We must create the climate for reconciliation

The final ceremony for the Truth and Reconciliation Commission took place in Ottawa this week and there was an extensive list of recommendations delivered by Commission Chair, Justice Murray Sinclair.  The list may seem daunting, but it represents a unique opportunity for us to move past the heinous legacy of Residential Schools that still reverberates throughout First Nations populations across Canada. 

The biggest worry going forward has to be the over-whelming silence of the Conservative government which cannot be seen as anything more than calculated. Remember, it was Stephen Harper who struck the commission in the first place.  Indeed many observers are wondering if the whole exercise was one intended for public relations only.  If that is the case it is beyond a shame.

What the Prime Minister and the Minister of Aboriginal Affairs and his government are missing is that the Commission’s report is showing us a path forward towards finally implementing real reconciliation.  It is not intended to be damning for any one political party or any single government, but Stephen Harper’s reactions are in danger of making it become such a thing.

Surely, as Canadians we all share a responsibility to at least learn about this dark chapter of our history.   I hear from people who feel this relates to events that happened long ago and in other places which is really not the case.  The last residential school only closed its doors in 1996 and they were being built as recently as 1976.  This is a phenomenon that took place over many generations and all across Canada.  Inside Algoma-Manitoulin-Kapuskasing there were the Wikwemikong Indian Residential School, the Chapleau Indian Residential School, and the Spanish Indian Residential Schools.  In nearby Sault Ste. Marie, the Algoma University campus is actually the site of the former Shingwauk Indian residential School.   It is indeed, our history.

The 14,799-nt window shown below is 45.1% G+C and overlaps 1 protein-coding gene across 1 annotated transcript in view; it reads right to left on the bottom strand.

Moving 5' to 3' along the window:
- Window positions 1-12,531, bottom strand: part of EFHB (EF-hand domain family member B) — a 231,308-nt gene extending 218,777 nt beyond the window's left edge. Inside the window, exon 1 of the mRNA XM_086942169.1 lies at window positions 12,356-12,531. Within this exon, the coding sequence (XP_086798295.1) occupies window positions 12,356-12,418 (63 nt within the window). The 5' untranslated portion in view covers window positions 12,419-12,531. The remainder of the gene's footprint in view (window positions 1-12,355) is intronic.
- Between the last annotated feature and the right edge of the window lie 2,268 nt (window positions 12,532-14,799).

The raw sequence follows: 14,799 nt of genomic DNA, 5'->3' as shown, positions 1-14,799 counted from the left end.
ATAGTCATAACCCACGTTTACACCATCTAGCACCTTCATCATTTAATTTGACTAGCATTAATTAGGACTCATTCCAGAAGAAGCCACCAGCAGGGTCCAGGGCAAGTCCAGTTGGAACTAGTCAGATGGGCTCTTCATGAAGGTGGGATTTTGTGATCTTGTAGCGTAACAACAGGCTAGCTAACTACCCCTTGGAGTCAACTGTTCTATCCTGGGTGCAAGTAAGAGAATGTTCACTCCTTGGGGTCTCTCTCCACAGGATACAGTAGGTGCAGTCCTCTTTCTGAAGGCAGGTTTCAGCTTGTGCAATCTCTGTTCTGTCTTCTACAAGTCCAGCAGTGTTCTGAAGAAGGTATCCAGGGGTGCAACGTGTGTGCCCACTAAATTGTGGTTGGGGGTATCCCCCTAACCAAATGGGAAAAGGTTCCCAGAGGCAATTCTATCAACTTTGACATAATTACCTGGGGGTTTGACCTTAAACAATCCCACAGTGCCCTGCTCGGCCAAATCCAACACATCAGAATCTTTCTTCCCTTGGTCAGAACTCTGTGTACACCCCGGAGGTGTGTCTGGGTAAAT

It is important that we understand that history so we can see how we all have a stake in this.  By understanding that, we can move towards real reconciliation, which will allow us to move forward together all the stronger for our efforts. 

For parliamentarians, the report is a call to action and now is the time for some real leadership so that we can demonstrate that the 2008 Apology was indeed an historic moment and not just a lot of wind fueled by empty words.   For its part the federal government can begin to create the conditions for reconciliation by taking immediate action in areas like education, child welfare, and health services, so that the legacy of the Residential schools has a chance to end now.  Additionally, we must ensure our commitment to repair broken relationships on a nation to nation basis.

That call to action is made on tenuous ground with the current government.  When Justice Sinclair read the recommendation to create a national inquiry into murdered and missing Aboriginal women, the room erupted into a standing ovation with one exception.  It was the Minister of Aboriginal Affairs and Northern Development who remained both seated and frowning, which lets Canadians know all they need to about this government’s actual commitment to reconciliation.